Influencer Marketing: Can we catch up to the Chinese?
Calling influencers a new marketing trend would be crazy. Our agency has been working with social media influencers for well over 10 years, and the vast majority of marketers in the U.S. agree on the power of influencers in reaching their consumer audiences. But, are U.S brands doing it right?
A recent Forbes article, “How U.S. Marketers Are Losing The Influencer Battle”, is a fascinating read that highlights some of our team’s key learnings in working with influencers for over a decade. The TL;DR version is this: while U.S. marketers typically view influencers as a cheap and easy tactic, Chinese marketers fully understand the long-term value of influencer relationships for their brand, and (this is important) they work hard to nurture and cultivate influencer partnerships.
What’s great here is that there is an easy fix for marketers Stateside to catch up to the Chinese. And, as the article outlines, you’ll position yourself well ahead of your competitors if you take a few simple steps:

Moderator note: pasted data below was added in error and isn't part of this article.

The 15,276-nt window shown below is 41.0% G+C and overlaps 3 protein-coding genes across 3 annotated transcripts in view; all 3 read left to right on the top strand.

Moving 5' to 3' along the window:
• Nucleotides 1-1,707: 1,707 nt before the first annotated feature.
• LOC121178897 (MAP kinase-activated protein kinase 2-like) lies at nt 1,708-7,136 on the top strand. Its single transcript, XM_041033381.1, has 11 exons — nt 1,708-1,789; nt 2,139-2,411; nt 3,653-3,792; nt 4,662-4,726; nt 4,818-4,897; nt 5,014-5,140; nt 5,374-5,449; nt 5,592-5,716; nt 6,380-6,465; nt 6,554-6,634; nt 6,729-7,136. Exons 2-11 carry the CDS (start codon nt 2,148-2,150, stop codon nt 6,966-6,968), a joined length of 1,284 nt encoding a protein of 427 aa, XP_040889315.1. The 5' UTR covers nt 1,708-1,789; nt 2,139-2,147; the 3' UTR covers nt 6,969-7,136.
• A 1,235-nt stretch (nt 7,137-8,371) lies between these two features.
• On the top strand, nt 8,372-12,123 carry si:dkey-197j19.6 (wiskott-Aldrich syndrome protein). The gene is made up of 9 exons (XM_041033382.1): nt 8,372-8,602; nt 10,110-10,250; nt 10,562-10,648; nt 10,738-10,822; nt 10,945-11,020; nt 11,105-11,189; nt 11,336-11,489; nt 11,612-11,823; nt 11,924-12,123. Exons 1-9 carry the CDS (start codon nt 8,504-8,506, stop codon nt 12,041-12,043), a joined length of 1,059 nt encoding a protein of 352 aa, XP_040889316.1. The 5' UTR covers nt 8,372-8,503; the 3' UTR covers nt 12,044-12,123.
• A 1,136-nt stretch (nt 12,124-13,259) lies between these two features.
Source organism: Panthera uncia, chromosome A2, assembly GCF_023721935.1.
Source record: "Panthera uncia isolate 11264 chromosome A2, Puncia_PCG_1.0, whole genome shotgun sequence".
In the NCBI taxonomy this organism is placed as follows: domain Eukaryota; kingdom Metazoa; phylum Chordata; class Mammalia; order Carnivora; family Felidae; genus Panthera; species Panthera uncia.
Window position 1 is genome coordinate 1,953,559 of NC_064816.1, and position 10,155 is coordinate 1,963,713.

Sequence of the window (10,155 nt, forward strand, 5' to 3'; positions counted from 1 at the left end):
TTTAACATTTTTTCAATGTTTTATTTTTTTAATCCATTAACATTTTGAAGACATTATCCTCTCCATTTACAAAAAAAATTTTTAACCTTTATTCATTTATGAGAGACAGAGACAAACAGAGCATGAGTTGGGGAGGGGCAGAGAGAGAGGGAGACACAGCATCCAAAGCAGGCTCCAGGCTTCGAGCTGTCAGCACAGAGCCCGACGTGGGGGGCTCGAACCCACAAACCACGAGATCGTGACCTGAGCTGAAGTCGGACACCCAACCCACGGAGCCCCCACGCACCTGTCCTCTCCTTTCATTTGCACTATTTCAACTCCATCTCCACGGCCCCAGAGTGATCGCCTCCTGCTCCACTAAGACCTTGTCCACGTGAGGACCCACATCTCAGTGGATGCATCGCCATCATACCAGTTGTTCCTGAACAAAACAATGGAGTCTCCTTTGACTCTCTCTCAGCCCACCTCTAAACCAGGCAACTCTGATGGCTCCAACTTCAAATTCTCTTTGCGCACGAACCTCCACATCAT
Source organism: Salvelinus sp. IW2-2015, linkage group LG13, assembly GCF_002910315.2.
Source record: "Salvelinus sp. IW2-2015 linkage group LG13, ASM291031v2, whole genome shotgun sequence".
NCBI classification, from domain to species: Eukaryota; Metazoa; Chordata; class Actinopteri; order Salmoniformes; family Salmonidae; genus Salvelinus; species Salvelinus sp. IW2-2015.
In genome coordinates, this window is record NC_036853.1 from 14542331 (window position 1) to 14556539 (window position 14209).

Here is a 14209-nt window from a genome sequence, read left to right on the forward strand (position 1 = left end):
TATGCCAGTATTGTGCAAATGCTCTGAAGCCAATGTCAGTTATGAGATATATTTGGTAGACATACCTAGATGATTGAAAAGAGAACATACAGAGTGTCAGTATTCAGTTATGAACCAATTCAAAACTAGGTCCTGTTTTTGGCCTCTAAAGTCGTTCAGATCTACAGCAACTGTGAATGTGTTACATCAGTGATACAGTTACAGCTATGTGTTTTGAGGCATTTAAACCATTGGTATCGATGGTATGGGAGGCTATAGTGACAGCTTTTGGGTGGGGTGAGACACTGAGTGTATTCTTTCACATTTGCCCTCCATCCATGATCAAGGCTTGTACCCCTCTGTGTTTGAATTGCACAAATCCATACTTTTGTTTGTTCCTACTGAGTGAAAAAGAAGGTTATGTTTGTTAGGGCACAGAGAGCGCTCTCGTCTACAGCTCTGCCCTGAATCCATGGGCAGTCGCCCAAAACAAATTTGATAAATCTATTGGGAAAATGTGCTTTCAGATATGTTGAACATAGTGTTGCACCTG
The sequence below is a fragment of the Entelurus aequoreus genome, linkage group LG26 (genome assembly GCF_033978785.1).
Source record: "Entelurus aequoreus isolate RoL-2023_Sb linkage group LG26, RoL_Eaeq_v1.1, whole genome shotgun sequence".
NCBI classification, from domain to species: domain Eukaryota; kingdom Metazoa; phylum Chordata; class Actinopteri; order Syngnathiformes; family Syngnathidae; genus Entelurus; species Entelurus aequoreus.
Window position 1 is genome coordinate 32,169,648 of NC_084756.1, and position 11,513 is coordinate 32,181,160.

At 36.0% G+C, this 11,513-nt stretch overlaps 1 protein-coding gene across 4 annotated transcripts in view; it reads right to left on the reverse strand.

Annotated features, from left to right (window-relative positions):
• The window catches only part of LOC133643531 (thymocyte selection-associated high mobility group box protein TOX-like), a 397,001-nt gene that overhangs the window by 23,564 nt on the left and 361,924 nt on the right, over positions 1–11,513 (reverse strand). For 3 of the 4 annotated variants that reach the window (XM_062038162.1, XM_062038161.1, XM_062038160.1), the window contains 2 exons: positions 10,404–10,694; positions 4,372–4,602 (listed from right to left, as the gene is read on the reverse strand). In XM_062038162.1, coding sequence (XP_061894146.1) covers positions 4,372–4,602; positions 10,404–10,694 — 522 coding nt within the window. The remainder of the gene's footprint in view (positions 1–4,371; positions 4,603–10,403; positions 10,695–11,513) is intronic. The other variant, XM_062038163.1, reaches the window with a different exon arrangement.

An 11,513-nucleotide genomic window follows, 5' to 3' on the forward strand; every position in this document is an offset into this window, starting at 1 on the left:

- Offer exclusive brand experiences. This sounds obvious, but your influencer partners are an engaged and enthusiastic audience that truly wants to know everything about your brand. Why wouldn’t you want to provide them with more content? Plus, thanks to social sharing, you’re inviting not only the influencers but all of their followers to connect directly with your brand.
- Engage directly with your top partners if at all possible. Using an agency to manage your influencer program makes sense. It’s an incredibly time-consuming process that should be done right. But, there is no substitute for occasional face-time between your partners and your core marketing and executive team. These meetings not only show your partners how much you value them, but I guarantee you’ll get more out of the meeting than they do with the crucial consumer insights you’ll glean.
- Play the long game. One of my favorite quotes from the article is as follows: “In the U.S., we are a culture of beta testers. Marketers tend to chase shiny objects. This is a hindrance within the world of marketing because for marketing initiatives to work, you have to remain committed over a period of time.” While there is absolutely value in executing a short-term influencer program, it pales in comparison with the ROI that a long-term program (with consistent partners and messaging) will offer your brand.
What are your biggest challenges with influencer marketing?